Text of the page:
OKLAHOMA CITY —
The Chickasha High School boys soccer team couldn't get past the defending 5A state champions, Northwest Classen, on Tuesday night.
But that's not what this season was really about in head coach Scott Parkinson's first year. It was about taking a struggling program, and making sure that it was better after the season than it was before.
"I just think every day we strived to get a little bit better, and the goal has always been just to better last year," Parkinson said. "Now, it's hard to take when you know you've achieved that three games ago, and you can't get that next win. Once we met our target, we wanted to see how far we could go, and we couldn't get any further."
The Fightin' Chicks lost 5-0 to Northwest Classen, ending their season with a 7-6 record.
Chickasha was only down one goal at halftime, and looked to be holding their own, but things came apart in the second half, with Northwest Classen scoring four goals in the last 23 minutes of play.
"It's lapses in concentration," Parkinson said. "I think if my boys can learn to play for 80 minutes, we can compete, but we just seem to fall asleep for 15, 20 minutes a game, and I think that's just killed us."
In his first year as head coach, Parkinson said he learned that every team is beatable, and that what often separates the great teams from the rest is a transcendent individual talent.
"Every team is beatable. Most of the better teams have certain individuals that just run riots," Parkinson said. "A lot of teams are very similar in a lot of areas, and they just seem to have that one superstar that people struggle to handle."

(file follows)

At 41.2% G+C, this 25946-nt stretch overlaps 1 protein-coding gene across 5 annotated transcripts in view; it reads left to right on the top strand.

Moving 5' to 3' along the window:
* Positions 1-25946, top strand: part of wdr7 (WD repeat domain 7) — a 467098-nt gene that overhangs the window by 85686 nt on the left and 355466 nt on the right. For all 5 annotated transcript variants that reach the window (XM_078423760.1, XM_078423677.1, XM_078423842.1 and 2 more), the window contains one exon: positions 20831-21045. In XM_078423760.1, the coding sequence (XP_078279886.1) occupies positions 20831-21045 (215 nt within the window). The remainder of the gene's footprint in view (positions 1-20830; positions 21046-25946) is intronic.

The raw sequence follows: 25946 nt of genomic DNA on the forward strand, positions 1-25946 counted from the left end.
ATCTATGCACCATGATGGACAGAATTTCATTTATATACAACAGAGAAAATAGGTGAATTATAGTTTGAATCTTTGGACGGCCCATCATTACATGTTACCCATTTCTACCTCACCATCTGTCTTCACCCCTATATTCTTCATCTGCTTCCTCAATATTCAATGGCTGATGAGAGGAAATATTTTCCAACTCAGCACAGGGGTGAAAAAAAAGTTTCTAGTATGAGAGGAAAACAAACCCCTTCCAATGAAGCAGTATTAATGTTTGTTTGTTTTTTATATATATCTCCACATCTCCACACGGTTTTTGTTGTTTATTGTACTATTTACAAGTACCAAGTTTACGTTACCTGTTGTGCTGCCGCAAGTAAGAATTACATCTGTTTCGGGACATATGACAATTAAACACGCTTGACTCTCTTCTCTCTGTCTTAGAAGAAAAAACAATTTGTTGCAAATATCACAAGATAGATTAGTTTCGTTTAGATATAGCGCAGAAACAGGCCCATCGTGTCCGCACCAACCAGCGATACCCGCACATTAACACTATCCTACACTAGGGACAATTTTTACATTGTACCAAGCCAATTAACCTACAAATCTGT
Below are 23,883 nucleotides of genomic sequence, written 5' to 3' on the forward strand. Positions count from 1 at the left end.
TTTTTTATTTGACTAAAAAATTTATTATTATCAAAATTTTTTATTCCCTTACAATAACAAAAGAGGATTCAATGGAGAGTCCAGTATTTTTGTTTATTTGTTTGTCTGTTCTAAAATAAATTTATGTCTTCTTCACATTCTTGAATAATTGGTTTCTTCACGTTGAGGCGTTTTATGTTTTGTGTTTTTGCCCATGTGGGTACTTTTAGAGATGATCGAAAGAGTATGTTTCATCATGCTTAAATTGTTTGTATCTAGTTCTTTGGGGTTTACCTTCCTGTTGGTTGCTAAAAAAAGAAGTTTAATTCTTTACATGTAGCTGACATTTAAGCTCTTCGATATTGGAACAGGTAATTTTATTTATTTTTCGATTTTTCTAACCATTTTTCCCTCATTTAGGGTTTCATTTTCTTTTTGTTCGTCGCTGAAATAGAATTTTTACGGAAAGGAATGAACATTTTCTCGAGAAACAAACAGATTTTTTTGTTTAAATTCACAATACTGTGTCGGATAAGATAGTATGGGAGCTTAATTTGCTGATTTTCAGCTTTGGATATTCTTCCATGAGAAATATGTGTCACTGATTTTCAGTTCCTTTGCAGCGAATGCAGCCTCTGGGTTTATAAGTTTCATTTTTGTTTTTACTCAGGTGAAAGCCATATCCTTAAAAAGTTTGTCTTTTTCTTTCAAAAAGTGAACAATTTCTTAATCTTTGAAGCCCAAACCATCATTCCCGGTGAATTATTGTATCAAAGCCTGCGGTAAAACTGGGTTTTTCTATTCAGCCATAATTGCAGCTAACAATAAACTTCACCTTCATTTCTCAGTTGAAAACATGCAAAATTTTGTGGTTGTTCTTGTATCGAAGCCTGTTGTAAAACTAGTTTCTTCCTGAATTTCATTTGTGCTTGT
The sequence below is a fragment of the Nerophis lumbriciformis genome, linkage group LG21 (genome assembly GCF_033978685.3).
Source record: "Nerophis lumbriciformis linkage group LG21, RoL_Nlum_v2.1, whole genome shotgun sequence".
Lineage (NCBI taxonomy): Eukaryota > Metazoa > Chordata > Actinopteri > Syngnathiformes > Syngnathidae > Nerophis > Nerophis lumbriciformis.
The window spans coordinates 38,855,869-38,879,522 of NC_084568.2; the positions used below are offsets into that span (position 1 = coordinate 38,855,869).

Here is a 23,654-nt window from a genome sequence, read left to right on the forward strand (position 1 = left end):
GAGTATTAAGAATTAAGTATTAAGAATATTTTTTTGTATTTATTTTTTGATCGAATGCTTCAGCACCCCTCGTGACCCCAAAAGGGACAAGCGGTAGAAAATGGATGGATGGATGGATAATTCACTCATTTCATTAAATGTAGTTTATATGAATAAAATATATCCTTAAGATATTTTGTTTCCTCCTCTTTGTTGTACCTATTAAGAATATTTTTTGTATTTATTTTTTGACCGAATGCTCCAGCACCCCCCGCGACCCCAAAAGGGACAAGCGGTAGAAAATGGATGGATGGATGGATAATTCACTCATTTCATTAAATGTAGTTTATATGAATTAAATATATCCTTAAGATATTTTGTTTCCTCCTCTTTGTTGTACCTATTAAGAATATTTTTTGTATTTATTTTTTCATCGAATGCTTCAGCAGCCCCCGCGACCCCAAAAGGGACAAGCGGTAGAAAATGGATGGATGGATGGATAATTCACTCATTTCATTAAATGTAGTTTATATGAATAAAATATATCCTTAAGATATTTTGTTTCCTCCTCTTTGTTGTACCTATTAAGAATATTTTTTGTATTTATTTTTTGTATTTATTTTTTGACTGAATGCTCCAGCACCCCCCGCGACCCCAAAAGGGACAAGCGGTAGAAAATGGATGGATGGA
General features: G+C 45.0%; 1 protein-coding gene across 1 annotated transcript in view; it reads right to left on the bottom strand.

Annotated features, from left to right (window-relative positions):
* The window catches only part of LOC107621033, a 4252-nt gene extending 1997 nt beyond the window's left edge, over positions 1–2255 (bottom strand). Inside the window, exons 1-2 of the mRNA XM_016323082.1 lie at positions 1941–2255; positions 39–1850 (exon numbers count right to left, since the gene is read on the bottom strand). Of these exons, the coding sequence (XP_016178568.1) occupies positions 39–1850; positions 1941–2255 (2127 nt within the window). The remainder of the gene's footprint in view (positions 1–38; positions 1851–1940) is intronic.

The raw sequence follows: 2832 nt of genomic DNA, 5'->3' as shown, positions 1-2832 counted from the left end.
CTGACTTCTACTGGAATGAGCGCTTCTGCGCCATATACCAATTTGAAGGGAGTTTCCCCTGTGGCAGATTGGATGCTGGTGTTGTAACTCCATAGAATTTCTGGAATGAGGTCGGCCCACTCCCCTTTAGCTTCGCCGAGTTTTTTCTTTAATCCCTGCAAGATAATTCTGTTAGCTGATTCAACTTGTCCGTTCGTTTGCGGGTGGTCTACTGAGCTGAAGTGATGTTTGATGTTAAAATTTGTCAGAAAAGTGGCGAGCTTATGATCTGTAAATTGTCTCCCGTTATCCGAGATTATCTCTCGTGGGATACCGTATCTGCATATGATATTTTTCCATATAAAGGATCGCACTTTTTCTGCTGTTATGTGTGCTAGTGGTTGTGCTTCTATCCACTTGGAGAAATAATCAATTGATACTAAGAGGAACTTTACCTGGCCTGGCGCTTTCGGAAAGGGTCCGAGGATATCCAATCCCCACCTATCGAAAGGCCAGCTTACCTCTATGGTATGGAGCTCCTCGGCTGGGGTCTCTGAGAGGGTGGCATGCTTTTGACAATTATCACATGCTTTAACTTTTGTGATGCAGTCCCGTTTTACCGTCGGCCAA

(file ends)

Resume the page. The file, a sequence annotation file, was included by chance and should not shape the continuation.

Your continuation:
After the game, Parkinson's remarks to his players weren't about the game that had just been played, but about the progress the program had made, and about the future.
The Chickasha boys had their first winning season since 2009, improved on last season's district finish and won the Chickasha Invitational tournament. The improvement came during a season in which the team only had three regular season home games.
Parkinson thanked his seniors for their contributions to the team, and spoke directly to the returning players, telling them what would be expected of them in the future. He said he believes Chickasha's program has players with star potential.
"I've asked a couple of the boys in my little chat with them at the end of the year that they need to put the program on their shoulders now, and they need to understand how good they are," Parkinson said. "Some of my boys are as good as anyone they play against, and are probably going to play for NCAA colleges, and at times they just don't realize how good they are."